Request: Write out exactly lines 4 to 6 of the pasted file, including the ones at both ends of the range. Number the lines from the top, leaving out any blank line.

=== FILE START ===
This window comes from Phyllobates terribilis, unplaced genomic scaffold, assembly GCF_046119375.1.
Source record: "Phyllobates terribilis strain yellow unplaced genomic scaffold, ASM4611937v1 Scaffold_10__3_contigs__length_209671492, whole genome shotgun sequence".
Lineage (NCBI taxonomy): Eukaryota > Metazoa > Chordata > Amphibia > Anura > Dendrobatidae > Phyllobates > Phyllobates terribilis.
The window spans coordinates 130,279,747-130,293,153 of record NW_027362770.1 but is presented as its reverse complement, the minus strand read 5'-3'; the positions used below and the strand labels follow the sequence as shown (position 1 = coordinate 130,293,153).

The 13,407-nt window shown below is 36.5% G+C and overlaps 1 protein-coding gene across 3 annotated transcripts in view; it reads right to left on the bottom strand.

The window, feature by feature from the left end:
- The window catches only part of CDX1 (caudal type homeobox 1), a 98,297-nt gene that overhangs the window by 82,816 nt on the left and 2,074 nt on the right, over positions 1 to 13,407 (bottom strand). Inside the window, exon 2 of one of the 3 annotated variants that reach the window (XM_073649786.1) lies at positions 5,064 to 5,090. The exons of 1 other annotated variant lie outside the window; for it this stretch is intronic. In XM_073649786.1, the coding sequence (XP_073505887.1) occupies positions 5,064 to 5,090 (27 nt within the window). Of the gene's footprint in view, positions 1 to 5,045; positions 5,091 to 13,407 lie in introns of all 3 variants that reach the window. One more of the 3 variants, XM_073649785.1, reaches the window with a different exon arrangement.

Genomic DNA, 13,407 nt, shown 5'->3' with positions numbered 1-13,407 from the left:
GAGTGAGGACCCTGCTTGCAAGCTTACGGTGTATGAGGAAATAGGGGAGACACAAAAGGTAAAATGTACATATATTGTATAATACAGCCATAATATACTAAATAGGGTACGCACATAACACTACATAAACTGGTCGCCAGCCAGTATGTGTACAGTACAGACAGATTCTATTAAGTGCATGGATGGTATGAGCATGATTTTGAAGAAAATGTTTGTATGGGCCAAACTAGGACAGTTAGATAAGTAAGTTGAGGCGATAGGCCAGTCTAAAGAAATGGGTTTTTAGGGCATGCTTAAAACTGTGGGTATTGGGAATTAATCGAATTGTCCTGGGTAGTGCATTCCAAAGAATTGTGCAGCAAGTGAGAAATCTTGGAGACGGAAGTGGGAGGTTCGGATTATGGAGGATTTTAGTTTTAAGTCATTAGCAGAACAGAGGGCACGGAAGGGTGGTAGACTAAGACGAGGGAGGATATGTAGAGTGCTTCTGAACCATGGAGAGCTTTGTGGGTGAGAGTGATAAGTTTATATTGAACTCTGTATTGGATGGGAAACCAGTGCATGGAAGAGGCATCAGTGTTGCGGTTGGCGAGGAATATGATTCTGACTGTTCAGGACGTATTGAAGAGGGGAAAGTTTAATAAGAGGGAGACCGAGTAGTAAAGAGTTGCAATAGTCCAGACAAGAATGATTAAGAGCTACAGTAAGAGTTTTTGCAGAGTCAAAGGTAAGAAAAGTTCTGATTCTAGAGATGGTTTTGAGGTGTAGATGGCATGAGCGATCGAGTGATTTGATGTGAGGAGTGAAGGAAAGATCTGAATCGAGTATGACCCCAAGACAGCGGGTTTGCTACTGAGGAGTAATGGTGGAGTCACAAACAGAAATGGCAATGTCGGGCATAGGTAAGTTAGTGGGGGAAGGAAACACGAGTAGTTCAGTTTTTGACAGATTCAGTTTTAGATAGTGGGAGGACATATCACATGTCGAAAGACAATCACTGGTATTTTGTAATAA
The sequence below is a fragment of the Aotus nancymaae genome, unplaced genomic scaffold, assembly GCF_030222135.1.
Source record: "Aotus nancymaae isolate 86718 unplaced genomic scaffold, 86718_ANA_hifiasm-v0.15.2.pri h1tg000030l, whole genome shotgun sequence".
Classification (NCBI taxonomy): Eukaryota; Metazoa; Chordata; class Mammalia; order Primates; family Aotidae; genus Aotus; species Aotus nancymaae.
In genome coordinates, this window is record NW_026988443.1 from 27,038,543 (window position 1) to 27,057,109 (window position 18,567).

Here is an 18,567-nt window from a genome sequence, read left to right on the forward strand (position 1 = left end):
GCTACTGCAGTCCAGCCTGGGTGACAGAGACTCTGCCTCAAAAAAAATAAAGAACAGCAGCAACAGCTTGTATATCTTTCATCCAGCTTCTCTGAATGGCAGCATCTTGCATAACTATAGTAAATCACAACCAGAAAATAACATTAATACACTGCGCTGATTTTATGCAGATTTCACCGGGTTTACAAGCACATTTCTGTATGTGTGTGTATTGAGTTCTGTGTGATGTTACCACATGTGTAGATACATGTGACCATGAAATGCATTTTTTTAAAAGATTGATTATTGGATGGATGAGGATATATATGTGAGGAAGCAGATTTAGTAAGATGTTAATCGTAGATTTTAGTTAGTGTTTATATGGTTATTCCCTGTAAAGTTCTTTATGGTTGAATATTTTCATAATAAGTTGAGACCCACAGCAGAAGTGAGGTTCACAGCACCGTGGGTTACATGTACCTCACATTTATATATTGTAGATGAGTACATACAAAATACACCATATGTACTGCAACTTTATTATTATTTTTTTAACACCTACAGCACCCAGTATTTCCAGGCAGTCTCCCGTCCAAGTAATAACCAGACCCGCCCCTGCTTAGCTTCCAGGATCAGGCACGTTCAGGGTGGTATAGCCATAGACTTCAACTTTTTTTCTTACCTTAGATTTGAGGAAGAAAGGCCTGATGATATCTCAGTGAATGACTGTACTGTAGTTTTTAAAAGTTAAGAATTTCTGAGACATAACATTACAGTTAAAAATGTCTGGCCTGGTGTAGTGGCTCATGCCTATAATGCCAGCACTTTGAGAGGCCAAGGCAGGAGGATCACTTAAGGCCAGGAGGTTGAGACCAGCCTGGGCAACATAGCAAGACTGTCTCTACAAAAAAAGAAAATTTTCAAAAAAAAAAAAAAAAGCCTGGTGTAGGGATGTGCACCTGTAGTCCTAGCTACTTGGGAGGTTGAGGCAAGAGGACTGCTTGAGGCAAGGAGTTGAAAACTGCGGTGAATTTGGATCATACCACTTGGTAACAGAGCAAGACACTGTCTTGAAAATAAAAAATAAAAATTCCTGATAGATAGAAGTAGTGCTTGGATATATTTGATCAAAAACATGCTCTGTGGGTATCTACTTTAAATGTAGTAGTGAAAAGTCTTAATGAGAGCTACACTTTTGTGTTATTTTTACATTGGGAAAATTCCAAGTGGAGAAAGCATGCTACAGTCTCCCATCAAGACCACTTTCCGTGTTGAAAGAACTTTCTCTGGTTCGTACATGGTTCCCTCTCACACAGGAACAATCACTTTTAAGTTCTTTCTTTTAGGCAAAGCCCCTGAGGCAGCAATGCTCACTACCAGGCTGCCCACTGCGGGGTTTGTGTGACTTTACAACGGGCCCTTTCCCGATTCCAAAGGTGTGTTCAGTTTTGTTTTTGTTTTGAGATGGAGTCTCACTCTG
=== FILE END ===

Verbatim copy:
The window spans coordinates 130,279,747-130,293,153 of record NW_027362770.1 but is presented as its reverse complement, the minus strand read 5'-3'; the positions used below and the strand labels follow the sequence as shown (position 1 = coordinate 130,293,153).

The 13,407-nt window shown below is 36.5% G+C and overlaps 1 protein-coding gene across 3 annotated transcripts in view; it reads right to left on the bottom strand.

The window, feature by feature from the left end: